A pair of series passes to see any FIVE of these great films over six days, complimentary popcorn and soda, and ultimate bragging rights.

To play the “Show us your Python” video contest:

1. Create a video interpretation of a classic Python sketch in less than five minutes. For inspiration, see above. Act it out, animate vegetables, have fun with it. Creativity and originality are the most important criteria.

2. Upload your video to our YouTube Group.

3. Videos must be received by midnight E.S.T. on Tuesday, June 23rd.

4. Winner will be announced on the filmlinc blog on June 24th.

Please note:

Videos will be judged on creativity, originality and humorousness ONLY. You do not have to be a technical genius for this one, or even own a nice camera or fancy editing software. A single set-up will suffice.

Good luck!!

RSVP to the Secret Policeman’s Film Festival at the Film Society on Facebook.

Get your tickets early, before all those Python maniacs get to them!

Our totally new and improved YouTube channel!

April 24, 2009

picture-271Our YouTube channel has a totally new look! And the changes aren’t just cosmetic either–we hope to use this enhanced new interface to better connect you to some of our favorite filmmaker Q&As, video diaries, and trailers. But we want to hear what you think. Please subscribe to our videos to never miss another great Film Society video moment, and let us know what you’d like to see more of!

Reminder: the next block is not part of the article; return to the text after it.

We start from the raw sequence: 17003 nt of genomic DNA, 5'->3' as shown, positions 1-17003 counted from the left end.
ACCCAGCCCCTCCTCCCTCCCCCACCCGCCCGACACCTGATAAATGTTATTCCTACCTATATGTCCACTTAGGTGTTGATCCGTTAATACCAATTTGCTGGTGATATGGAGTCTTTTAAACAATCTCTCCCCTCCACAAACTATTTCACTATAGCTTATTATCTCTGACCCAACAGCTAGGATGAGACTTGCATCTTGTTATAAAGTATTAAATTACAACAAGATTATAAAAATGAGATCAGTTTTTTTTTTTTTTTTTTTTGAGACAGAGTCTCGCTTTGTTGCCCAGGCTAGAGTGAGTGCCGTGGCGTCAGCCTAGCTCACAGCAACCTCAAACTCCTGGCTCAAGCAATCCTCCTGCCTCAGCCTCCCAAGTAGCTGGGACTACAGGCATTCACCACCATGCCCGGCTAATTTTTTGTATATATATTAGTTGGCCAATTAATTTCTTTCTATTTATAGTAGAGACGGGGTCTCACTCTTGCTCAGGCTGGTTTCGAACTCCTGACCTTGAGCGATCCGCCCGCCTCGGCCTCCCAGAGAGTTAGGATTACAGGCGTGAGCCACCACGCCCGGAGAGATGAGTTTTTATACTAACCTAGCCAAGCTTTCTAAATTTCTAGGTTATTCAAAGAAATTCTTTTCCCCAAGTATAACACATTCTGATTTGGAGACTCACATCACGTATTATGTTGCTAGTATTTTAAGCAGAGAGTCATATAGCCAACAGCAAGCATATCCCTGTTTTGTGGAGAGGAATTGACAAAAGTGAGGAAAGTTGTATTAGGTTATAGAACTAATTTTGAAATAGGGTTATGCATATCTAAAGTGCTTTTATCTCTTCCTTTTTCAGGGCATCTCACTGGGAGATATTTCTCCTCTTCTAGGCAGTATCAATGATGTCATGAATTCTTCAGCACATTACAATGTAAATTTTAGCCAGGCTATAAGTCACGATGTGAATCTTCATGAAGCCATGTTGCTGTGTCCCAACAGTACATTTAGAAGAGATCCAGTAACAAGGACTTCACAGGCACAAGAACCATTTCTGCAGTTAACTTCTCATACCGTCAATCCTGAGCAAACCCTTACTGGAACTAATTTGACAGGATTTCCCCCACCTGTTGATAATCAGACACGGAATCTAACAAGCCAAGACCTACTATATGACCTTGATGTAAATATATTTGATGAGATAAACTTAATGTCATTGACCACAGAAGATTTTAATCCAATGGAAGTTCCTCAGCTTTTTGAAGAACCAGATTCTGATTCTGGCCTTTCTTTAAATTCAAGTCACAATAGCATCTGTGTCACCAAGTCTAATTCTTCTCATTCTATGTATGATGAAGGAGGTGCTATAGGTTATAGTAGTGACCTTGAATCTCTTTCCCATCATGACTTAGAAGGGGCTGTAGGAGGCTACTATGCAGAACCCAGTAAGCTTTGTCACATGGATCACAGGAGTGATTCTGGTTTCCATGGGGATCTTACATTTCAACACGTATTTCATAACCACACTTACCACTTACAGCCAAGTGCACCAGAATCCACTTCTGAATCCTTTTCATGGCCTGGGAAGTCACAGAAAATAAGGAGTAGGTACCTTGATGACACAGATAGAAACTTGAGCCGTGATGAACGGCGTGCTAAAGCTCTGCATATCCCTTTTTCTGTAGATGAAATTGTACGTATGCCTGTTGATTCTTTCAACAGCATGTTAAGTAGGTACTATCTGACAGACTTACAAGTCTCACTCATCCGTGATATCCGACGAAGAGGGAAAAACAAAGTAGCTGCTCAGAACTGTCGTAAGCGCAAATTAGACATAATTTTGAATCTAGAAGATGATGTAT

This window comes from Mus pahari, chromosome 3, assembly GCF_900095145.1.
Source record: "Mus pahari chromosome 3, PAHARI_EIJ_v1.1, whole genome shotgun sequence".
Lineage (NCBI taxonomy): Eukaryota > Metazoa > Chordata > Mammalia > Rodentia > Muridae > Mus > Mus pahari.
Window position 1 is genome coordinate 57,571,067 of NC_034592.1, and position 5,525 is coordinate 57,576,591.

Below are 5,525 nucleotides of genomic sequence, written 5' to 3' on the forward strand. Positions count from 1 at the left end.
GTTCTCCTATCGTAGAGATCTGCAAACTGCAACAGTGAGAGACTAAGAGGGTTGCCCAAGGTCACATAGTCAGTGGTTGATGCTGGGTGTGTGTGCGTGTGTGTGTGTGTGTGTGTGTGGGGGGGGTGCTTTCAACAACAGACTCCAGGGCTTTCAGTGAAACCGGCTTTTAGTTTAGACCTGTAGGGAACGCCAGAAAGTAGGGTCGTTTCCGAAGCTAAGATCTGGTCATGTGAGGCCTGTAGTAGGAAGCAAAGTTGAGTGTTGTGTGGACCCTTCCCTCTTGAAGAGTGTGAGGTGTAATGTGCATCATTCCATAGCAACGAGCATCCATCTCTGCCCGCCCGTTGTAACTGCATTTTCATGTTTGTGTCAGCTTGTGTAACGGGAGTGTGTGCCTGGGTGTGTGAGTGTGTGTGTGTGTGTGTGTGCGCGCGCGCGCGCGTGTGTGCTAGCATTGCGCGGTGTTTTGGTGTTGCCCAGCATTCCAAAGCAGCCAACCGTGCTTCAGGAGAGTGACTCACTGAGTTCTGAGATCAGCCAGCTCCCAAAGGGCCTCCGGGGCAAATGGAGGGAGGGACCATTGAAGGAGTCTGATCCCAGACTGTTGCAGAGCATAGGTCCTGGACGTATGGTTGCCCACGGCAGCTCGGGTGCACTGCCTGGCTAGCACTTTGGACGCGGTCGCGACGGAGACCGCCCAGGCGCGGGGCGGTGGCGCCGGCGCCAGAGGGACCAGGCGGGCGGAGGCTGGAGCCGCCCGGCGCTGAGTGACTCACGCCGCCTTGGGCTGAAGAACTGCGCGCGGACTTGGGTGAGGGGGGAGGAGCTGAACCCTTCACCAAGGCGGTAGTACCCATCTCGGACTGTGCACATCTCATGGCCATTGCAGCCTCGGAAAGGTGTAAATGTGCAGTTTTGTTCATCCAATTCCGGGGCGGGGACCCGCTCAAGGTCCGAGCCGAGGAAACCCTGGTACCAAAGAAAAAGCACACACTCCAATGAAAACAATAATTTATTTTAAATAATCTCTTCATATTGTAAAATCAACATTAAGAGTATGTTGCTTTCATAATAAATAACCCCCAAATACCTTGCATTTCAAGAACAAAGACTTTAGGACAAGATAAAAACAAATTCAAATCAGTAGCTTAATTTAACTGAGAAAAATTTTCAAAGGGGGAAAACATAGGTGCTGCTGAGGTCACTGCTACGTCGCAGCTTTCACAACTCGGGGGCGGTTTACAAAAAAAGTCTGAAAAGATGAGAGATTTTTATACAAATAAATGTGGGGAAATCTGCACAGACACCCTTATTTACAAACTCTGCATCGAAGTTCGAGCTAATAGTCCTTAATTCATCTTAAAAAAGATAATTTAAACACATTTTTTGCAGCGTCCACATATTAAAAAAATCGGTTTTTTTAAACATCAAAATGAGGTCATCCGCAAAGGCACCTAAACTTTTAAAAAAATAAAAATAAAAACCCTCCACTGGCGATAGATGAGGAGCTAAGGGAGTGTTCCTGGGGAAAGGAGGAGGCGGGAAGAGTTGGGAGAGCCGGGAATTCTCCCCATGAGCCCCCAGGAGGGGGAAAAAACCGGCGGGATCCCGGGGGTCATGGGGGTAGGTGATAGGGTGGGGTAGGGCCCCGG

ND/NF: How do YOU live in public? Tell us and win tickets to Closing Night and party!

April 1, 2009


“It’s amazing how much of our lives we share online. YouTube, Twitter, MySpace updated from your iPhone to represent your iLife as you send regular status-updates/tweets/voice-or-video recordings of your current physical/emotional/technological situation–it almost makes blogging seem hopelessly archaic. But it’s this obsession with our rapid technological melding that informs We Live in Public, a documentary by Ondi Timoner,” writes Nick Feitel in his review of New Directors/New Films Closing Night selection.